The Gender Database provides comprehensive data and over 200 graphs on gender-related inequality with brief analyses, tables, methodical pointers and explanations of termsTopics include gainful employment, unemployment, working hours, inequality of pay and managerial positions as well as many other issues. more... (in German language)
The project seeks to identify conditions that foster the implementation of life course-oriented working-time arrangements (e.g. part-time, parental leave) at the workplace, and determinants of their use among employees. Case studies in German firms will be complemented by expert reports on the situation in five European countries.
The study examines the extent to which the use of part-time work and parental leave is accepted in German workplaces. Interviews with 95 employees and 26 experts in hospitals, police stations and industrial companies indicate that working-time norms not only vary according to gender, but to position and profession. Staffing issues and the behavior of management personnel are decisive for acceptance, and thus for the work behavior of employees.
Conservative welfare state policies as in Germany often presume that money is a common resource within couples and, therefore, pooled. Research, however, indicates that money is increasingly managed separately. Using SOEP-panel data, Dr. Yonne Lott (WSI) shows that marriage leads to joint pooling or partly independent money management. An increase in women’s incomes, however, is associated with independent money management. Women’s wish for independence contributes to the decline of the joint pool.
Digitalization, i.e. flexible work in space and time, will not automatically foster employees’ work-life balance, as is often proclaimed. Yvonne Lott (WSI) agues that flexible working has different impacts on women’s and men’s lives and risks aggravating traditional gender arrangements: With flexible working time, men often invest more time in work. Women, by contrast, use their time flexibility more for activities and duties outside work.
Dr. Yvonne Lott (WSI) investigates the relations between women's and men's flexibility and autonomy in working time and two central work outcomes: overtime and income. Findings point to gendered costs and benefits of working time flexibility and autonomy: Flexible working time and working time autonomy are associated with an increase of overtime and income - but only for men. Women in fulltime positions who also increase their time investment with working time autonomy and employee-oriented flexibility to a similar extent, do not receive similar financial rewards.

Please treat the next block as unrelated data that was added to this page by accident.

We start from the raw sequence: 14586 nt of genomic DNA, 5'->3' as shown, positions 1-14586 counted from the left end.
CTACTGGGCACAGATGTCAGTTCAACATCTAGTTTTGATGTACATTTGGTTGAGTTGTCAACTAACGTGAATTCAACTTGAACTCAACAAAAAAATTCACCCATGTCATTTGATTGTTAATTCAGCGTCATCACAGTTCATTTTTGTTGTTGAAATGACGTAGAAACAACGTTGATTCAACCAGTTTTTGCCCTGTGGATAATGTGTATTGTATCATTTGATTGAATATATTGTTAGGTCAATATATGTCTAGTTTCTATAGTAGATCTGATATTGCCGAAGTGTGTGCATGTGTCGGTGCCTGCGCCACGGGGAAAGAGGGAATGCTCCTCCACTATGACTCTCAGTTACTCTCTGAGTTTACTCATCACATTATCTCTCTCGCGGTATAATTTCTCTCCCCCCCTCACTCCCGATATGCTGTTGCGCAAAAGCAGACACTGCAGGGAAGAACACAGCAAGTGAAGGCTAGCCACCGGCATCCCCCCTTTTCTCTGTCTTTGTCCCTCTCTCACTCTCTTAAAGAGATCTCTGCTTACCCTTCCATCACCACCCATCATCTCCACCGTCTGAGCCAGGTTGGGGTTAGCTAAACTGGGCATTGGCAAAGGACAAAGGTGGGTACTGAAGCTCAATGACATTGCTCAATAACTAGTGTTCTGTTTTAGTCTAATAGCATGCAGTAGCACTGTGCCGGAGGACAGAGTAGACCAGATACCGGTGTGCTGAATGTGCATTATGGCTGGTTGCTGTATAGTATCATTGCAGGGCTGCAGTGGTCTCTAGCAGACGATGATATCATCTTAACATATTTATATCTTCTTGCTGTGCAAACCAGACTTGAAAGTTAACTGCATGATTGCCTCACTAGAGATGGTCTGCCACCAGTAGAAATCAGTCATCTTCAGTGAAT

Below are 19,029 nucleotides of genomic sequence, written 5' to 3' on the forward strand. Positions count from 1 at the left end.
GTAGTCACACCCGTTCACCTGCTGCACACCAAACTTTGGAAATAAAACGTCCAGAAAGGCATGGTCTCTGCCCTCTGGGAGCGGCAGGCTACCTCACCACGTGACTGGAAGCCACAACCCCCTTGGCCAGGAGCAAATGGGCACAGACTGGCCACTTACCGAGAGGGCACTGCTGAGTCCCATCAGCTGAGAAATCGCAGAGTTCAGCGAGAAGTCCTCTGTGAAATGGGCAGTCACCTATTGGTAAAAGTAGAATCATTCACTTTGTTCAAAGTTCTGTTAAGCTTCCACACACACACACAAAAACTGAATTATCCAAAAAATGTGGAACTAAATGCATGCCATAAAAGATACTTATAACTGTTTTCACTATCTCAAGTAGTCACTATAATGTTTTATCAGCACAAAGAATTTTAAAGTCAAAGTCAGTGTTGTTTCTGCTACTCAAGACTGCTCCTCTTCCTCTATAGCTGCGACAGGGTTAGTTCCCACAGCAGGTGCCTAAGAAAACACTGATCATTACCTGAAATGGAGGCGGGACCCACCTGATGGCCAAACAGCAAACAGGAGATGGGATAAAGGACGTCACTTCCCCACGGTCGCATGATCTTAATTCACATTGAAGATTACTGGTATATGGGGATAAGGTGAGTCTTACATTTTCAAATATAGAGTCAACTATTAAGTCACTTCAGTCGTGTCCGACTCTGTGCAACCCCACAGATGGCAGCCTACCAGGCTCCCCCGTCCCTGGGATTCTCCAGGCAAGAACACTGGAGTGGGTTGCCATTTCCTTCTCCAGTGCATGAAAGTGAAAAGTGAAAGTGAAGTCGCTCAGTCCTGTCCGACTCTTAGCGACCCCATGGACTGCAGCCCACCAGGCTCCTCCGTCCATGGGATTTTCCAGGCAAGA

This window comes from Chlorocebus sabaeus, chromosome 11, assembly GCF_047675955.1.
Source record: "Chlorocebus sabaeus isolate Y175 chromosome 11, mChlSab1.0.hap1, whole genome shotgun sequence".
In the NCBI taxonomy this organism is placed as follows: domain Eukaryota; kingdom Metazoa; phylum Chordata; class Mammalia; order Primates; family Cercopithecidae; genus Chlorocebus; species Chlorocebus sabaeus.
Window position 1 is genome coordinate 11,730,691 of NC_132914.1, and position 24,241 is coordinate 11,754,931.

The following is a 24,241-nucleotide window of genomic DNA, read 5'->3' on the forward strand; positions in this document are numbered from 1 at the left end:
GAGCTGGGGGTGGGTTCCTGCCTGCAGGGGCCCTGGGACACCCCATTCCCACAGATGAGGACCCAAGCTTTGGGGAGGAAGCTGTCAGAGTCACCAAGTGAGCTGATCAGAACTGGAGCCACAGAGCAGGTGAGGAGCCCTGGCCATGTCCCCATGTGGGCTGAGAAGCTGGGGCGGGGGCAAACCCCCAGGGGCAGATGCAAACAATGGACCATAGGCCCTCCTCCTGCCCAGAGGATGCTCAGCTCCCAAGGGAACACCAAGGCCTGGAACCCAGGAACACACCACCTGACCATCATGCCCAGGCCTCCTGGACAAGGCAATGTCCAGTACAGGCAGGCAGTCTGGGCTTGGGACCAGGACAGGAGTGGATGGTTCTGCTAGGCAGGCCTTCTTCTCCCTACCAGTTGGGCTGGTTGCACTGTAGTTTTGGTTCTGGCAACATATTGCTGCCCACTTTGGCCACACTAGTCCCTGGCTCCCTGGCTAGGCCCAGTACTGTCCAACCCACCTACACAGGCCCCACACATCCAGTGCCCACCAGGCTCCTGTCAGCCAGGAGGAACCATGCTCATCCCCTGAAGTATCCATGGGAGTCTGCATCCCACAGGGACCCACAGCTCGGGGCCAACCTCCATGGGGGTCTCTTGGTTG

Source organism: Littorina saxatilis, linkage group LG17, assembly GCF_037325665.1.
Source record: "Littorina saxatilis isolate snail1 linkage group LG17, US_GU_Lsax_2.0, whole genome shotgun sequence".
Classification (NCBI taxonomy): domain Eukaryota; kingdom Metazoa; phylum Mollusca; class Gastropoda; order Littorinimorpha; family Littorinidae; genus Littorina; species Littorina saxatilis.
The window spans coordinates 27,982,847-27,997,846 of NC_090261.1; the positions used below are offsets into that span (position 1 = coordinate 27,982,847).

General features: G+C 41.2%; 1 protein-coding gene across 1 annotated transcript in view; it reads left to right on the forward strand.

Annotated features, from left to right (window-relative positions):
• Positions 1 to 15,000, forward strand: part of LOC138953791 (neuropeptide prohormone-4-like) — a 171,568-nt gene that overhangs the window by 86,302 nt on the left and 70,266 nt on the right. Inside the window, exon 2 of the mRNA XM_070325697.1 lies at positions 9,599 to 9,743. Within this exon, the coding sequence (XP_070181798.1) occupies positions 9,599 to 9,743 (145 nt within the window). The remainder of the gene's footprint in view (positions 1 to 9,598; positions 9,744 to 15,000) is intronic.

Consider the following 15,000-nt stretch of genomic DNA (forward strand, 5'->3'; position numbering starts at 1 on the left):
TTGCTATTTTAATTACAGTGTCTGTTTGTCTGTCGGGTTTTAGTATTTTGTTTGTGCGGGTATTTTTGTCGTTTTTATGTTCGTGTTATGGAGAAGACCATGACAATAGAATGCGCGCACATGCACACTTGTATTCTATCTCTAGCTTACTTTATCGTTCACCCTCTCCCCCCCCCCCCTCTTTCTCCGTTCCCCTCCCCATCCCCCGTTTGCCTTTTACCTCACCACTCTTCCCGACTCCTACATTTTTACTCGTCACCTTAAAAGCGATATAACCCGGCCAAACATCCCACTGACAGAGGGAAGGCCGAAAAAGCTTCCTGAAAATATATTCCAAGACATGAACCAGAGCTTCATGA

Dr. Yvonne Lott (WSI) examines the effect of working time flexibility and autonomy on time adequacy using EWCS data from 2010. Drawing on gender theory and welfare state theory, gender differences and the institutional contexts of the UK, Sweden, Germany and the Netherlands are taken into account. The study reveals that working time flexibility and autonomy are positively related to time adequacy for women. Men, however, tend to experience overtime and work intensification. In the Netherlands, employees profit most from working time autonomy.
To be able to combine work with activities and duties outside the workplace successfully, employees need time adequacy, i.e. an appropriate fit between working time and all other time demands. Time adequacy can be achieved through working time flexibility and autonomy. Dr. Yvonne Lott (WSI) shows that working time flexibility and autonomy, as well as self-directed teamwork, are positively associated with time adequacy. However, performance-related pay undermines the positive effect of working time autonomy.
Analysing longitudinal data from the German Family Panel Survey pairfam, Dr. Yvonne Lott (WSI) shows that changes in the allocation of resources or in the division of housework do not have an impact on partners‘ perception of the other‘s power. Women, however, perceive their partner to have less influence when a child is born - whereas men‘s perception of their partners‘ power is not changed through childbirth.
Lott, Yvonne, 2012: Who Has It and Who Gets It? The Role of Gender, Resources, and Transitions for Power within Couples. Bremen: University of Bremen.
The book edited by Christina Klenner and Simone Leiber (WSI) focuses on developments in the ten Central and Eastern European EU member states: How far are welfare states and gender regimes in these countries comparable to those in Western and Southern Europe? To what extent were traditional institutions and practices preserved? How have gender relations been affected by EU accession and welfare state change through the transformation process? more...